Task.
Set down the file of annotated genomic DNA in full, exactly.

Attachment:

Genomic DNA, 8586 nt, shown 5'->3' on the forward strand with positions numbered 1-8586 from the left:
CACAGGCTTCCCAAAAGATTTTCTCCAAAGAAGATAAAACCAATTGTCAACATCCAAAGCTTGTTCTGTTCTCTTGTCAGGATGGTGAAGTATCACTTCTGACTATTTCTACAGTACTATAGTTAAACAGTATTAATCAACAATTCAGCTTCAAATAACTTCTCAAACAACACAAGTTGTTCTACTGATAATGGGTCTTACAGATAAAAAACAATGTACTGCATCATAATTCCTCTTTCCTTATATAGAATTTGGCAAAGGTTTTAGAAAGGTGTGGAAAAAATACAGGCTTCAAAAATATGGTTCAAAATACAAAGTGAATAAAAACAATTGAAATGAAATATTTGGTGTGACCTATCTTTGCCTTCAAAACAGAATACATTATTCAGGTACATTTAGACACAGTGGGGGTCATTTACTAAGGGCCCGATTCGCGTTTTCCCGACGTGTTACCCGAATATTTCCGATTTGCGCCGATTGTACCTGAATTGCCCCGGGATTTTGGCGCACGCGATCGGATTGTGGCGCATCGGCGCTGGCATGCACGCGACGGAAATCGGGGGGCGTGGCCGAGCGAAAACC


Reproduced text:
Genomic DNA, 8586 nt, shown 5'->3' on the forward strand with positions numbered 1-8586 from the left:
CACAGGCTTCCCAAAAGATTTTCTCCAAAGAAGATAAAACCAATTGTCAACATCCAAAGCTTGTTCTGTTCTCTTGTCAGGATGGTGAAGTATCACTTCTGACTATTTCTACAGTACTATAGTTAAACAGTATTAATCAACAATTCAGCTTCAAATAACTTCTCAAACAACACAAGTTGTTCTACTGATAATGGGTCTTACAGATAAAAAACAATGTACTGCATCATAATTCCTCTTTCCTTATATAGAATTTGGCAAAGGTTTTAGAAAGGTGTGGAAAAAATACAGGCTTCAAAAATATGGTTCAAAATACAAAGTGAATAAAAACAATTGAAATGAAATATTTGGTGTGACCTATCTTTGCCTTCAAAACAGAATACATTATTCAGGTACATTTAGACACAGTGGGGGTCATTTACTAAGGGCCCGATTCGCGTTTTCCCGACGTGTTACCCGAATATTTCCGATTTGCGCCGATTGTACCTGAATTGCCCCGGGATTTTGGCGCACGCGATCGGATTGTGGCGCATCGGCGCTGGCATGCACGCGACGGAAATCGGGGGGCGTGGCCGAGCGAAAACC